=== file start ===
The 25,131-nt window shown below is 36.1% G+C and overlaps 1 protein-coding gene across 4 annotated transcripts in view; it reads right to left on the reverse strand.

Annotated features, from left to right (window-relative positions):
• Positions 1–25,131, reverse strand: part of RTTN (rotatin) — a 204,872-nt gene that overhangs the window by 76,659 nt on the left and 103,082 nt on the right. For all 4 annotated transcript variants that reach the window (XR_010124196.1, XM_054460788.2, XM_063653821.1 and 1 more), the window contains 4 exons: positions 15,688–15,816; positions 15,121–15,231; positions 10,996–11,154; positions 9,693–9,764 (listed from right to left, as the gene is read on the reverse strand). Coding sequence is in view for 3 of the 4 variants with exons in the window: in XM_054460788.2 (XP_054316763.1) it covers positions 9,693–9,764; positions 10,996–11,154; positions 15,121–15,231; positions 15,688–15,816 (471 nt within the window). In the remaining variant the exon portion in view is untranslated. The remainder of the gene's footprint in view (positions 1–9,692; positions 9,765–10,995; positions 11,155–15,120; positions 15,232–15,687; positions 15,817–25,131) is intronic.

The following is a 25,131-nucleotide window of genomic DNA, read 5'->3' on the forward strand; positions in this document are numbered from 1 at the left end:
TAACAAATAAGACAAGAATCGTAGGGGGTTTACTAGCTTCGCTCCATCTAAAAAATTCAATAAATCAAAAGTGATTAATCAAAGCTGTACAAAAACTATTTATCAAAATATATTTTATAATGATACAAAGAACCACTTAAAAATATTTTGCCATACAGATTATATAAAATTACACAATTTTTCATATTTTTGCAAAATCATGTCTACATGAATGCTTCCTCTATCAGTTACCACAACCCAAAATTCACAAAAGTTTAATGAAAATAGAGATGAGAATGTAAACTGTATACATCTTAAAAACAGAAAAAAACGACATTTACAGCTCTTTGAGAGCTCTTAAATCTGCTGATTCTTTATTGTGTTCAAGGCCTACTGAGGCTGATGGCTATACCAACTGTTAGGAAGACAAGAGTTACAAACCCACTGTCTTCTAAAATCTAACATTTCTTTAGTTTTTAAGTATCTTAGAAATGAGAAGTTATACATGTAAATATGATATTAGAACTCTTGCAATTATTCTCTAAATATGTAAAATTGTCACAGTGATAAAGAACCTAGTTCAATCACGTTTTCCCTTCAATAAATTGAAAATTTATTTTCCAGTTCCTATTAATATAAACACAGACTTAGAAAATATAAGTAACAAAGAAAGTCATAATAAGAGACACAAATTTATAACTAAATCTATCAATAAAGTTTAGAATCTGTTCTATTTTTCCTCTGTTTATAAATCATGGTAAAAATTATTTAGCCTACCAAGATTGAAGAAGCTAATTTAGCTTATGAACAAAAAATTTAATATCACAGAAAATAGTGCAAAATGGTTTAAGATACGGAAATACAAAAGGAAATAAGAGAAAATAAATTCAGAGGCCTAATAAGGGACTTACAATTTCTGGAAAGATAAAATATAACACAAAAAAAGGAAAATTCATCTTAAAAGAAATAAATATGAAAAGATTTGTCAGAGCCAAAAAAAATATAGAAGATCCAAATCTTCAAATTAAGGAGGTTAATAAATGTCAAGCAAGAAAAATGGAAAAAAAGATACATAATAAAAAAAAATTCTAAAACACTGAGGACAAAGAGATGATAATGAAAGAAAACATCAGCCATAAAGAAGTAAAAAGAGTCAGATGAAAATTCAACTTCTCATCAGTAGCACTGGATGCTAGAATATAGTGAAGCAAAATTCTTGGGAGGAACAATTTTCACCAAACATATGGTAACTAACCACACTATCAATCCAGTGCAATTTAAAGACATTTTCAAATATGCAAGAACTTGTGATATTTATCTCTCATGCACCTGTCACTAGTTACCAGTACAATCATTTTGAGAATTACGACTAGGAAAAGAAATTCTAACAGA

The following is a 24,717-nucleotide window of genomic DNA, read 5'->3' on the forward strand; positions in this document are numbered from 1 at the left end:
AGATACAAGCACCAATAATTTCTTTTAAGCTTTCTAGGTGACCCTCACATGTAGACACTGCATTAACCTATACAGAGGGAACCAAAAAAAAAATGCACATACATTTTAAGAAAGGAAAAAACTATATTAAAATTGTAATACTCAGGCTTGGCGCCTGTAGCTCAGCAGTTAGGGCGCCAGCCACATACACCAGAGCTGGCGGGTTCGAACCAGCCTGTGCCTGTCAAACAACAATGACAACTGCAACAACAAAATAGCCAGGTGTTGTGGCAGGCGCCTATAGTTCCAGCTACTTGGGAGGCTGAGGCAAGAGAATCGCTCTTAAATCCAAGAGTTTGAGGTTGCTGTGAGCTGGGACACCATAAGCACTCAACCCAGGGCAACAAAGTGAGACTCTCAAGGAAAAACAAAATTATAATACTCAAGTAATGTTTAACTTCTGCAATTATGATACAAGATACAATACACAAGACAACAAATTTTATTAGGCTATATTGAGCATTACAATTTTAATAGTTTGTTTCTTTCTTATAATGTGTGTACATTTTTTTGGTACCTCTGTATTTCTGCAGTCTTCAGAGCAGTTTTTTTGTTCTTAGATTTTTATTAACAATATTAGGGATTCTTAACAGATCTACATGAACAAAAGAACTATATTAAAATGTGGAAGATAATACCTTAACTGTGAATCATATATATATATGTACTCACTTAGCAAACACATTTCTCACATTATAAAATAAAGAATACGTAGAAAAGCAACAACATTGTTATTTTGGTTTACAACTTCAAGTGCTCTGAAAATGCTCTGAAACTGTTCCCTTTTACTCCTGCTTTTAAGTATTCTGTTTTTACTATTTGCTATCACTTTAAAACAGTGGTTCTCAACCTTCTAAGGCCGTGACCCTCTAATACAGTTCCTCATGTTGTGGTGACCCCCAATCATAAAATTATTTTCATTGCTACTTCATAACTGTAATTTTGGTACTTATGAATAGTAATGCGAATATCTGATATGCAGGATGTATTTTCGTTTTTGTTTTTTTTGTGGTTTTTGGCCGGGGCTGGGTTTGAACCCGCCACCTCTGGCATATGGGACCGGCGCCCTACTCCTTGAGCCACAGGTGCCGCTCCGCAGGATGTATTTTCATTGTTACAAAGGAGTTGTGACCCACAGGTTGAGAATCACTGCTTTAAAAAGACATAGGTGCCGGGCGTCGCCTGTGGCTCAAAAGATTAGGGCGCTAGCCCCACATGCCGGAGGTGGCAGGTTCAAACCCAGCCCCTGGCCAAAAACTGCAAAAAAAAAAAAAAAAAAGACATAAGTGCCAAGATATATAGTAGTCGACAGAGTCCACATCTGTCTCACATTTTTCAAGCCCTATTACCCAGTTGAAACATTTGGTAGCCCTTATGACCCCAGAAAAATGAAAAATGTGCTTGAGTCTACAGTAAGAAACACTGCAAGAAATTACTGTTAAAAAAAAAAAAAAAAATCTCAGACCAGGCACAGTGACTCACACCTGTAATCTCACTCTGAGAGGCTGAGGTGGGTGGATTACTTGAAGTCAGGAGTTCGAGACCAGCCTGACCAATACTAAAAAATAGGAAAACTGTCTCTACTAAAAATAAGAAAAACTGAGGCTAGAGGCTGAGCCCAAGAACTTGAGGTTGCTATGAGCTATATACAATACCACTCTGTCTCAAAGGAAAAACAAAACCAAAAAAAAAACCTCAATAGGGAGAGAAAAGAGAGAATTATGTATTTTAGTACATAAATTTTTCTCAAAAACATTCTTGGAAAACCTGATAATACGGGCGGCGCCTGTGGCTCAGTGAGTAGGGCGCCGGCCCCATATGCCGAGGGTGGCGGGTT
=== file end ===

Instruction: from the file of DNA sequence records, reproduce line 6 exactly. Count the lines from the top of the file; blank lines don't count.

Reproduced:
The following is a 24,717-nucleotide window of genomic DNA, read 5'->3' on the forward strand; positions in this document are numbered from 1 at the left end: